Read the rest

Molly of Denali has a pretty great dog

I like Suki, Molly of Denali's pet dog.

Molly and her dog Suki, an Alaskan Malamute, live in the fictional town of Qyah, Alaska. Molly of Denali is the first US children's show to feature a Native American lead character, the titular Molly. Every indigenous character is voiced by an indigenous actor. Alaska Native and Canadian First Tribes people also work as writers, producers, and staff on the show.

Wisconsin Public Television Blog:

“When I was growing up, Indigenous people weren’t reflected in television and film,” said Princess Daazhraii Johnson (Neets’aii Gwich’in), creative producer for Molly of Denali. “When an Indigenous person was portrayed, it was usually a stereotype. What makes the Molly of Denali series so exciting is that Alaska Native voices were incorporated from the start of the show, and WGBH and PBS KIDS continue to incorporate more Alaska Native voices at every level of production. We can’t wait for Native youth to see themselves in Molly and her friends.”

Molly of Denali includes Alaska Native voices in all aspects of the production, both on camera and behind the scenes. Every Indigenous character is voiced by an Indigenous actor. Producers developed Molly of Denali with a working group of Alaska Native advisors, and is creating opportunities for developing Alaska Native talent via a scriptwriting fellowship.

The show also provides a window into the Alaskan experience through live-action interstitials featuring local children and regions, filmed by Alaskan production teams.

My first dog was an Alaskan Malamute, her name was Sabrina. Read the rest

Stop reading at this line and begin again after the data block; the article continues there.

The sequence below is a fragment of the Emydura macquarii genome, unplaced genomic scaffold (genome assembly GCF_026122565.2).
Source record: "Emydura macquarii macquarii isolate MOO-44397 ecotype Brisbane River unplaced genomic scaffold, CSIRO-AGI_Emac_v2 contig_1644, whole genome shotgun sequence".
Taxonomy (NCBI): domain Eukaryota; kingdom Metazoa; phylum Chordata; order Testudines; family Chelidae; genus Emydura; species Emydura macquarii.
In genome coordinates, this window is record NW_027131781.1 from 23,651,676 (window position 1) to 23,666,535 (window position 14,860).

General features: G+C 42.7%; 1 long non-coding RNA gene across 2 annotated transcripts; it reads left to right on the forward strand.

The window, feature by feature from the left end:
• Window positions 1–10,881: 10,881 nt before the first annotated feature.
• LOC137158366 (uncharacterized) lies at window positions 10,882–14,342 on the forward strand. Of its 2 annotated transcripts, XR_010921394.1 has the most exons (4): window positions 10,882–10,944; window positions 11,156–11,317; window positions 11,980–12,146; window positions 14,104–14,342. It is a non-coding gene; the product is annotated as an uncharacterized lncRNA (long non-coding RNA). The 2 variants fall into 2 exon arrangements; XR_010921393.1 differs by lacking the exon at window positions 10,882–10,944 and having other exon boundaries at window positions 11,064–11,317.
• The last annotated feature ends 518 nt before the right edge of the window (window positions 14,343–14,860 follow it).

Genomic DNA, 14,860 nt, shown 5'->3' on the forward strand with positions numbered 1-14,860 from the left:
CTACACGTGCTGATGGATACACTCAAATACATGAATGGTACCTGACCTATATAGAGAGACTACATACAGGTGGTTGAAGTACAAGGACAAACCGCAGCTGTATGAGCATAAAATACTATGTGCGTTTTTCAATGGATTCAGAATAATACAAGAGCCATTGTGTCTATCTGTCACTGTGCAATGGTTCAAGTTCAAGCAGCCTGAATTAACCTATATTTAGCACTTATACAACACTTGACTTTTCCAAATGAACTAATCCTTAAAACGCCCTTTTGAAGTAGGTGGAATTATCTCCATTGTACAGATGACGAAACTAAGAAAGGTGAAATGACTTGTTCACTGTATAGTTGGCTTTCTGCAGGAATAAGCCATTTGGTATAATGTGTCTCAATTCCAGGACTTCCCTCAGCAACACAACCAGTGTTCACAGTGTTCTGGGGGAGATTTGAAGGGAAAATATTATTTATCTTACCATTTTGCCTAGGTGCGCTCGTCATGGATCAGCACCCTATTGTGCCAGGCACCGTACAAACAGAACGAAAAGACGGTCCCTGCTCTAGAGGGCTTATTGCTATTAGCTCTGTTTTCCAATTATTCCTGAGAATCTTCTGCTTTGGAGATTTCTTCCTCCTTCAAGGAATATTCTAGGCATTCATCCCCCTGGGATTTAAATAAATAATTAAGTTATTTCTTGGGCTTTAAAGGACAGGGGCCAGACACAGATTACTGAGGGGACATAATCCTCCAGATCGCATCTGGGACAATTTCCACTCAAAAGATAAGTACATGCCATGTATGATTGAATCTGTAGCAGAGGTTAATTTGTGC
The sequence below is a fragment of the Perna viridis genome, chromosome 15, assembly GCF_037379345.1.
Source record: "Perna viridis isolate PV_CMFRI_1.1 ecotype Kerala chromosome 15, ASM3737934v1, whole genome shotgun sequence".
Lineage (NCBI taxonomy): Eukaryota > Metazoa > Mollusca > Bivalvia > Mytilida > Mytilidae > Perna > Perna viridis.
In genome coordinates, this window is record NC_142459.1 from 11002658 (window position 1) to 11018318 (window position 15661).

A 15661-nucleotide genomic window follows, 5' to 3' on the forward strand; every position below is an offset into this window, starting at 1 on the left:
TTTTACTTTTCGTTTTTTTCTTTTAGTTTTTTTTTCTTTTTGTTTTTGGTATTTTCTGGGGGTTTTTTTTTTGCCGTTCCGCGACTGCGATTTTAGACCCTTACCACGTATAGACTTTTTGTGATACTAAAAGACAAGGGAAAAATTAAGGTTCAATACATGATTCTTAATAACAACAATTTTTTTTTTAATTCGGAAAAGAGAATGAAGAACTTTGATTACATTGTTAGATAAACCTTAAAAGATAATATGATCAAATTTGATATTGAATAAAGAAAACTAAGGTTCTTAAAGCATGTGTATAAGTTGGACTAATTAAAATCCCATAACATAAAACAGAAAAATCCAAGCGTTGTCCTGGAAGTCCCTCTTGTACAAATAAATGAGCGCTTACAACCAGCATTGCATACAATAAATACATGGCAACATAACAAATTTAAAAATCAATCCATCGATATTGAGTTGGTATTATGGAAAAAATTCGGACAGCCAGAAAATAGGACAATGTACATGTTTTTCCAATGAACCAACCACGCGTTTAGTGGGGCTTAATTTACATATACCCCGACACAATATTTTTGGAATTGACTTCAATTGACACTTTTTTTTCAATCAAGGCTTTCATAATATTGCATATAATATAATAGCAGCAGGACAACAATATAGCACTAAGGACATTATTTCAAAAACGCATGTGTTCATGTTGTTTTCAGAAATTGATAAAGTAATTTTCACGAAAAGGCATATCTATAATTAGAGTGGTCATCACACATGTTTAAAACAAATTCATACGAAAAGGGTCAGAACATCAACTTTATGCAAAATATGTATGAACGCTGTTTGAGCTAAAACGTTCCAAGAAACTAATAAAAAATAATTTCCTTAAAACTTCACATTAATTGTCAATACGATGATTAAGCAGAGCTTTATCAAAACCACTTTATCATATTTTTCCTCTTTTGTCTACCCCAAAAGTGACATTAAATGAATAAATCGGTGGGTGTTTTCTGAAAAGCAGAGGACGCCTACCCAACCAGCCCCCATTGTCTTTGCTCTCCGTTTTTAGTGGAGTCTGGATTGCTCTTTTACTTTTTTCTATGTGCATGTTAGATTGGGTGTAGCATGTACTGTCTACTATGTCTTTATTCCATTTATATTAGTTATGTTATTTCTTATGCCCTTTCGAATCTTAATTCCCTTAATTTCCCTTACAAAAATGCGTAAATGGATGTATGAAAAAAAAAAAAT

Shocking: Trump campaign official insists President Trump has never lied

It is all the fake media, she says.

Read the rest

AI increases the resolution of emoji, turning them into horrifying creatures

Screenshot of twitter emoji with their resolution increased by an AI algorithm

There's an AI algorithmic technique known as "Progressive Face Super-Resolution", which can take low-rez photos of people's faces and enhance them into higher-rez versions.

It's actually a rather unsettling development for public privacy, as Futurism points out, because it means it's increasingly possible to take grainy surveillance-cam pictures and produce detailed pictures. (Or even more worryingly, I'd add, it'll produce pictures that have seeming realism but are in fact inaccurate up-rezzings of the low-rez pictures, thus misidentifying innocent people. These days, some AI's biggest dangers come not from its omnipotent successes but from its clown-show failures ... particularly when authorities can't tell the difference, or don't care.)

Anyway! Over at I Forced A Bot, Jonathan Fly wondered what would happen if he used Progressive Face Super-Resolution to increase the resolution of emoji.

Super freaky results, as it turns out! Fly used it on Twitter emoji, and the result is the picture above. As he writes: